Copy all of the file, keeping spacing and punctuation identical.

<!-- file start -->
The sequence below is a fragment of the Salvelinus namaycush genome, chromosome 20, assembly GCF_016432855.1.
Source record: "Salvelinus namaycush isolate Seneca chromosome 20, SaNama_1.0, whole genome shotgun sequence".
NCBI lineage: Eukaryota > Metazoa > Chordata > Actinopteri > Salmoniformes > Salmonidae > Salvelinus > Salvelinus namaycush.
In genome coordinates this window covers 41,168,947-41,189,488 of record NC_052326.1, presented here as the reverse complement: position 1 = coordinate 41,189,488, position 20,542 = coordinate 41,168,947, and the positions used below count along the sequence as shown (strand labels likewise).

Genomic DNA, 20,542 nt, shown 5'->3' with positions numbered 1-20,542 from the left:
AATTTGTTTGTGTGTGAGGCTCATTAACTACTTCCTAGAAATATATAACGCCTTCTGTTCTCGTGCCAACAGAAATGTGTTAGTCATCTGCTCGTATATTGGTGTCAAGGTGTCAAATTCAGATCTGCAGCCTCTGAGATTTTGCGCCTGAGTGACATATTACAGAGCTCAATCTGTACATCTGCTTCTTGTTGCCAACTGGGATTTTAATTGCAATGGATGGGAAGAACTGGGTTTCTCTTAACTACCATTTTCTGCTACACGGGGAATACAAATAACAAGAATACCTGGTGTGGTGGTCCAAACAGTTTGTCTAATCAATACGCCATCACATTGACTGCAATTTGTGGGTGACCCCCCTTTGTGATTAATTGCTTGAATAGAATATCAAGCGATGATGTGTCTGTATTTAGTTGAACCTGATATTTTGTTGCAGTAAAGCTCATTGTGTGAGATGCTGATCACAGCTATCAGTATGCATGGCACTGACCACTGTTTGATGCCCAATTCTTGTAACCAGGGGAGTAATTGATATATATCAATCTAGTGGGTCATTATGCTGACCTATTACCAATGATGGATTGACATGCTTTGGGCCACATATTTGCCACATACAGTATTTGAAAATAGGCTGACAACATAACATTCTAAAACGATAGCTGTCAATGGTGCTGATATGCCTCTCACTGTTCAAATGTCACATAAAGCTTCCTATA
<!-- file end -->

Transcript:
The sequence below is a fragment of the Salvelinus namaycush genome, chromosome 20, assembly GCF_016432855.1.
Source record: "Salvelinus namaycush isolate Seneca chromosome 20, SaNama_1.0, whole genome shotgun sequence".
NCBI lineage: Eukaryota > Metazoa > Chordata > Actinopteri > Salmoniformes > Salmonidae > Salvelinus > Salvelinus namaycush.
In genome coordinates this window covers 41,168,947-41,189,488 of record NC_052326.1, presented here as the reverse complement: position 1 = coordinate 41,189,488, position 20,542 = coordinate 41,168,947, and the positions used below count along the sequence as shown (strand labels likewise).

Genomic DNA, 20,542 nt, shown 5'->3' with positions numbered 1-20,542 from the left:
AATTTGTTTGTGTGTGAGGCTCATTAACTACTTCCTAGAAATATATAACGCCTTCTGTTCTCGTGCCAACAGAAATGTGTTAGTCATCTGCTCGTATATTGGTGTCAAGGTGTCAAATTCAGATCTGCAGCCTCTGAGATTTTGCGCCTGAGTGACATATTACAGAGCTCAATCTGTACATCTGCTTCTTGTTGCCAACTGGGATTTTAATTGCAATGGATGGGAAGAACTGGGTTTCTCTTAACTACCATTTTCTGCTACACGGGGAATACAAATAACAAGAATACCTGGTGTGGTGGTCCAAACAGTTTGTCTAATCAATACGCCATCACATTGACTGCAATTTGTGGGTGACCCCCCTTTGTGATTAATTGCTTGAATAGAATATCAAGCGATGATGTGTCTGTATTTAGTTGAACCTGATATTTTGTTGCAGTAAAGCTCATTGTGTGAGATGCTGATCACAGCTATCAGTATGCATGGCACTGACCACTGTTTGATGCCCAATTCTTGTAACCAGGGGAGTAATTGATATATATCAATCTAGTGGGTCATTATGCTGACCTATTACCAATGATGGATTGACATGCTTTGGGCCACATATTTGCCACATACAGTATTTGAAAATAGGCTGACAACATAACATTCTAAAACGATAGCTGTCAATGGTGCTGATATGCCTCTCACTGTTCAAATGTCACATAAAGCTTCCTATA